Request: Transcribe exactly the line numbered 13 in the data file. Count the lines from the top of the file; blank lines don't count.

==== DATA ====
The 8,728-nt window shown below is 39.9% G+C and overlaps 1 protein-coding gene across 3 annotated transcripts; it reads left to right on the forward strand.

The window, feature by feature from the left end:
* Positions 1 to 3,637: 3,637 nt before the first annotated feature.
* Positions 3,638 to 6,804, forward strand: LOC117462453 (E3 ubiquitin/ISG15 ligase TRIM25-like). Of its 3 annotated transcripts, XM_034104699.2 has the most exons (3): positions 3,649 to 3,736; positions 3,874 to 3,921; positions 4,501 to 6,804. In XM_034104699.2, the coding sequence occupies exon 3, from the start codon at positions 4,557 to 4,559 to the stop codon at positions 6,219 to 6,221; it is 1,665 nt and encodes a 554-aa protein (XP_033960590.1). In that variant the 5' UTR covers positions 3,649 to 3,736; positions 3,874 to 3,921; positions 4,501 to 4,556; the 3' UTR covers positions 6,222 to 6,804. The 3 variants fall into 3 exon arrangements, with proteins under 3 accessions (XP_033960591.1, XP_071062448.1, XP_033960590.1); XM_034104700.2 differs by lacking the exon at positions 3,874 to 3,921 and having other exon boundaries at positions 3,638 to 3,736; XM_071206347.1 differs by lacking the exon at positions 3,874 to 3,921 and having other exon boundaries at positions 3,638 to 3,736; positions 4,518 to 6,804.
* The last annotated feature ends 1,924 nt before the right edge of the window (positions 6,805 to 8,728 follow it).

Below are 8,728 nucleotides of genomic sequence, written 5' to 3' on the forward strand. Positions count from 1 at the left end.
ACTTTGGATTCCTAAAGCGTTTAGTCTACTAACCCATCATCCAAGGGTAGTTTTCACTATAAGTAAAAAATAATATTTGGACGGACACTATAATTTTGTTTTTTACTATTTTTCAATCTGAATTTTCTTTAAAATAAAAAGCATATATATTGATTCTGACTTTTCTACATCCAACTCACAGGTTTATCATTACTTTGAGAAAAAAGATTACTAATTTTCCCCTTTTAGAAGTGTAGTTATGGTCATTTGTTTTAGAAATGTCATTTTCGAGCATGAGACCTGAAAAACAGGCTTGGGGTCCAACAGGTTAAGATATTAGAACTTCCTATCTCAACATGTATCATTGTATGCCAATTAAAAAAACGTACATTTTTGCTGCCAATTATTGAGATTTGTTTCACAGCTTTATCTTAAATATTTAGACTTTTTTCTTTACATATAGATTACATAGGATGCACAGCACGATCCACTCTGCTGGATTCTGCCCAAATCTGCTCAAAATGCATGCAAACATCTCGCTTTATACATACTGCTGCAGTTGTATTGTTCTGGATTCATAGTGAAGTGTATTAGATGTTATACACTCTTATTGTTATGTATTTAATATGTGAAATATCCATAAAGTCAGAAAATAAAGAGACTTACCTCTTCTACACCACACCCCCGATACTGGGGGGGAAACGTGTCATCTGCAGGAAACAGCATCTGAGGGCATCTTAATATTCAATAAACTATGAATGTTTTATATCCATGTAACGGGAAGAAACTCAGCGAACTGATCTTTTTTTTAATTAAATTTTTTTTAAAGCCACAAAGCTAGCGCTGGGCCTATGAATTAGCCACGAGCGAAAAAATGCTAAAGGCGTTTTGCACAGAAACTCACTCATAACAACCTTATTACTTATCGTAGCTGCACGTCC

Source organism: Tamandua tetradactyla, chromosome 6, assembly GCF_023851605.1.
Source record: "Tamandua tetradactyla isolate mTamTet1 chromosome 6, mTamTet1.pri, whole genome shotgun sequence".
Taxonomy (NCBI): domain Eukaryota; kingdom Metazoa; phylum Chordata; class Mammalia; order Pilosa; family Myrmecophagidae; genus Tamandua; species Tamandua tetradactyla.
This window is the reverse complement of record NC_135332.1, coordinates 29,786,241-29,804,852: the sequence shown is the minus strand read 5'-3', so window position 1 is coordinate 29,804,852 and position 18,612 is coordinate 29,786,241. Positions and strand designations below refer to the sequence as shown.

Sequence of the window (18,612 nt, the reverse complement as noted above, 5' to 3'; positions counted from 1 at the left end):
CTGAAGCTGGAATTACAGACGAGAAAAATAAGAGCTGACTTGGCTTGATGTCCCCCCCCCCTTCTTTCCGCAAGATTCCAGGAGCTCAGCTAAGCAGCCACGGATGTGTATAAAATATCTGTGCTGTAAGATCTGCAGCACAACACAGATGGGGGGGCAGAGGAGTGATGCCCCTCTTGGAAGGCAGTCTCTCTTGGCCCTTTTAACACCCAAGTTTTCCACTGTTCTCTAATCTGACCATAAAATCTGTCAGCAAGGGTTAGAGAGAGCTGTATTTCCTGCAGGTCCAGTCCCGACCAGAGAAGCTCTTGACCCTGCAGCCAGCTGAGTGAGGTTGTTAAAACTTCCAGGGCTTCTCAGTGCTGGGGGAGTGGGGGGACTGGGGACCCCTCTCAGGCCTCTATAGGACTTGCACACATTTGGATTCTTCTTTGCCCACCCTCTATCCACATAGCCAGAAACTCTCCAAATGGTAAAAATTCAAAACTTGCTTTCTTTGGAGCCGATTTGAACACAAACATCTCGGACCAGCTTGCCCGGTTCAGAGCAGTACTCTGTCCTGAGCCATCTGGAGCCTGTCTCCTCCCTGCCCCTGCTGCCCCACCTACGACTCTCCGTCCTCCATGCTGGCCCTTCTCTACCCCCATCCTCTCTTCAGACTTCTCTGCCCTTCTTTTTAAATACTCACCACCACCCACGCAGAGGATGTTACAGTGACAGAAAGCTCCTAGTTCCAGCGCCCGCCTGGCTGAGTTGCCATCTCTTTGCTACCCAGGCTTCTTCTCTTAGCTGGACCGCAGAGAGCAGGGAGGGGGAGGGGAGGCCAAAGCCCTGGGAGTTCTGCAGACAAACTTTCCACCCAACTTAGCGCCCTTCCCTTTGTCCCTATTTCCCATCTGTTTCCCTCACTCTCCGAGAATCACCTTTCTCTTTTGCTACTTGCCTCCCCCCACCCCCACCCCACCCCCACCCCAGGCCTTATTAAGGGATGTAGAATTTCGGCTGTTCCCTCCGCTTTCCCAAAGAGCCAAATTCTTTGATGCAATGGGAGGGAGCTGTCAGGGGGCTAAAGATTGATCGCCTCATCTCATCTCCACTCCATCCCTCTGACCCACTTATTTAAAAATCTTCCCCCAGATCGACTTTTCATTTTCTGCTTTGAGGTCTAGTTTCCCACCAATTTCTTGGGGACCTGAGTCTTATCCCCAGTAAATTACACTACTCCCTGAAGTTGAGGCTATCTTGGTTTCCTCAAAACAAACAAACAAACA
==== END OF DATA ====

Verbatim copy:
CTGAAGCTGGAATTACAGACGAGAAAAATAAGAGCTGACTTGGCTTGATGTCCCCCCCCCCTTCTTTCCGCAAGATTCCAGGAGCTCAGCTAAGCAGCCACGGATGTGTATAAAATATCTGTGCTGTAAGATCTGCAGCACAACACAGATGGGGGGGCAGAGGAGTGATGCCCCTCTTGGAAGGCAGTCTCTCTTGGCCCTTTTAACACCCAAGTTTTCCACTGTTCTCTAATCTGACCATAAAATCTGTCAGCAAGGGTTAGAGAGAGCTGTATTTCCTGCAGGTCCAGTCCCGACCAGAGAAGCTCTTGACCCTGCAGCCAGCTGAGTGAGGTTGTTAAAACTTCCAGGGCTTCTCAGTGCTGGGGGAGTGGGGGGACTGGGGACCCCTCTCAGGCCTCTATAGGACTTGCACACATTTGGATTCTTCTTTGCCCACCCTCTATCCACATAGCCAGAAACTCTCCAAATGGTAAAAATTCAAAACTTGCTTTCTTTGGAGCCGATTTGAACACAAACATCTCGGACCAGCTTGCCCGGTTCAGAGCAGTACTCTGTCCTGAGCCATCTGGAGCCTGTCTCCTCCCTGCCCCTGCTGCCCCACCTACGACTCTCCGTCCTCCATGCTGGCCCTTCTCTACCCCCATCCTCTCTTCAGACTTCTCTGCCCTTCTTTTTAAATACTCACCACCACCCACGCAGAGGATGTTACAGTGACAGAAAGCTCCTAGTTCCAGCGCCCGCCTGGCTGAGTTGCCATCTCTTTGCTACCCAGGCTTCTTCTCTTAGCTGGACCGCAGAGAGCAGGGAGGGGGAGGGGAGGCCAAAGCCCTGGGAGTTCTGCAGACAAACTTTCCACCCAACTTAGCGCCCTTCCCTTTGTCCCTATTTCCCATCTGTTTCCCTCACTCTCCGAGAATCACCTTTCTCTTTTGCTACTTGCCTCCCCCCACCCCCACCCCACCCCCACCCCAGGCCTTATTAAGGGATGTAGAATTTCGGCTGTTCCCTCCGCTTTCCCAAAGAGCCAAATTCTTTGATGCAATGGGAGGGAGCTGTCAGGGGGCTAAAGATTGATCGCCTCATCTCATCTCCACTCCATCCCTCTGACCCACTTATTTAAAAATCTTCCCCCAGATCGACTTTTCATTTTCTGCTTTGAGGTCTAGTTTCCCACCAATTTCTTGGGGACCTGAGTCTTATCCCCAGTAAATTACACTACTCCCTGAAGTTGAGGCTATCTTGGTTTCCTCAAAACAAACAAACAAACA